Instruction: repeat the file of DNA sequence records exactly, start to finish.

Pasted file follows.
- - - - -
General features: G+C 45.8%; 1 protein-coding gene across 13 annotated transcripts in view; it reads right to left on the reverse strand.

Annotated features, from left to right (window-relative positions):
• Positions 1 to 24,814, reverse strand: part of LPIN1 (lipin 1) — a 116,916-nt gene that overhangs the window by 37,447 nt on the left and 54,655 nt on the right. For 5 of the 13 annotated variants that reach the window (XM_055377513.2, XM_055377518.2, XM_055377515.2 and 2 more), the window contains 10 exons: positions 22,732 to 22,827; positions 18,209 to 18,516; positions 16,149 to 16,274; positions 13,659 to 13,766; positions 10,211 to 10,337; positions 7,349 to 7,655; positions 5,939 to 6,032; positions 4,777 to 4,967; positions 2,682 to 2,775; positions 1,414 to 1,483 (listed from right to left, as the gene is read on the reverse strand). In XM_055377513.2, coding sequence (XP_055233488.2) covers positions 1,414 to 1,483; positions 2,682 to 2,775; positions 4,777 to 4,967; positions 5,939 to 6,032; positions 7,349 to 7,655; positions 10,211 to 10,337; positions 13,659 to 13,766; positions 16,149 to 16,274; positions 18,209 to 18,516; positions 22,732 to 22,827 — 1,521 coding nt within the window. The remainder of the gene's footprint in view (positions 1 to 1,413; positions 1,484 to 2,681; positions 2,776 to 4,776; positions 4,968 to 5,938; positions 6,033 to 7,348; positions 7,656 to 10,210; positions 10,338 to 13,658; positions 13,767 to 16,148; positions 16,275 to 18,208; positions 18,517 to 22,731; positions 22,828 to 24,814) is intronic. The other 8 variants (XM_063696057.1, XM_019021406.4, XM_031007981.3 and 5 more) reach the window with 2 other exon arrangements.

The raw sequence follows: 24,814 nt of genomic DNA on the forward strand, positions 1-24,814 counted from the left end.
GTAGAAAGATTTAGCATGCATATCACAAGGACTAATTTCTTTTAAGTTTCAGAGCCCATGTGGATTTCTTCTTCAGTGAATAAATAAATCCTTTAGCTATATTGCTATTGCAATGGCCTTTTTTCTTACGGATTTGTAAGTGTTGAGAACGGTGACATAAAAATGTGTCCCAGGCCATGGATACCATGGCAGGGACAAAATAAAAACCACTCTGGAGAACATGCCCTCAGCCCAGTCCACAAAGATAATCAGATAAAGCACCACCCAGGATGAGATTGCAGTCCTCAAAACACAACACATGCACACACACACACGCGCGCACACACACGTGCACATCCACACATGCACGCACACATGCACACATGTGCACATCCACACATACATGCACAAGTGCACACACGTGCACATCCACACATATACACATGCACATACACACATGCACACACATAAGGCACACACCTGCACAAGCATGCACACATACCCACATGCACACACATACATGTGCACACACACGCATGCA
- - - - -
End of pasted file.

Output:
General features: G+C 45.8%; 1 protein-coding gene across 13 annotated transcripts in view; it reads right to left on the reverse strand.

Annotated features, from left to right (window-relative positions):
• Positions 1 to 24,814, reverse strand: part of LPIN1 (lipin 1) — a 116,916-nt gene that overhangs the window by 37,447 nt on the left and 54,655 nt on the right. For 5 of the 13 annotated variants that reach the window (XM_055377513.2, XM_055377518.2, XM_055377515.2 and 2 more), the window contains 10 exons: positions 22,732 to 22,827; positions 18,209 to 18,516; positions 16,149 to 16,274; positions 13,659 to 13,766; positions 10,211 to 10,337; positions 7,349 to 7,655; positions 5,939 to 6,032; positions 4,777 to 4,967; positions 2,682 to 2,775; positions 1,414 to 1,483 (listed from right to left, as the gene is read on the reverse strand). In XM_055377513.2, coding sequence (XP_055233488.2) covers positions 1,414 to 1,483; positions 2,682 to 2,775; positions 4,777 to 4,967; positions 5,939 to 6,032; positions 7,349 to 7,655; positions 10,211 to 10,337; positions 13,659 to 13,766; positions 16,149 to 16,274; positions 18,209 to 18,516; positions 22,732 to 22,827 — 1,521 coding nt within the window. The remainder of the gene's footprint in view (positions 1 to 1,413; positions 1,484 to 2,681; positions 2,776 to 4,776; positions 4,968 to 5,938; positions 6,033 to 7,348; positions 7,656 to 10,210; positions 10,338 to 13,658; positions 13,767 to 16,148; positions 16,275 to 18,208; positions 18,517 to 22,731; positions 22,828 to 24,814) is intronic. The other 8 variants (XM_063696057.1, XM_019021406.4, XM_031007981.3 and 5 more) reach the window with 2 other exon arrangements.

The raw sequence follows: 24,814 nt of genomic DNA on the forward strand, positions 1-24,814 counted from the left end.
GTAGAAAGATTTAGCATGCATATCACAAGGACTAATTTCTTTTAAGTTTCAGAGCCCATGTGGATTTCTTCTTCAGTGAATAAATAAATCCTTTAGCTATATTGCTATTGCAATGGCCTTTTTTCTTACGGATTTGTAAGTGTTGAGAACGGTGACATAAAAATGTGTCCCAGGCCATGGATACCATGGCAGGGACAAAATAAAAACCACTCTGGAGAACATGCCCTCAGCCCAGTCCACAAAGATAATCAGATAAAGCACCACCCAGGATGAGATTGCAGTCCTCAAAACACAACACATGCACACACACACACGCGCGCACACACACGTGCACATCCACACATGCACGCACACATGCACACATGTGCACATCCACACATACATGCACAAGTGCACACACGTGCACATCCACACATATACACATGCACATACACACATGCACACACATAAGGCACACACCTGCACAAGCATGCACACATACCCACATGCACACACATACATGTGCACACACACGCATGCA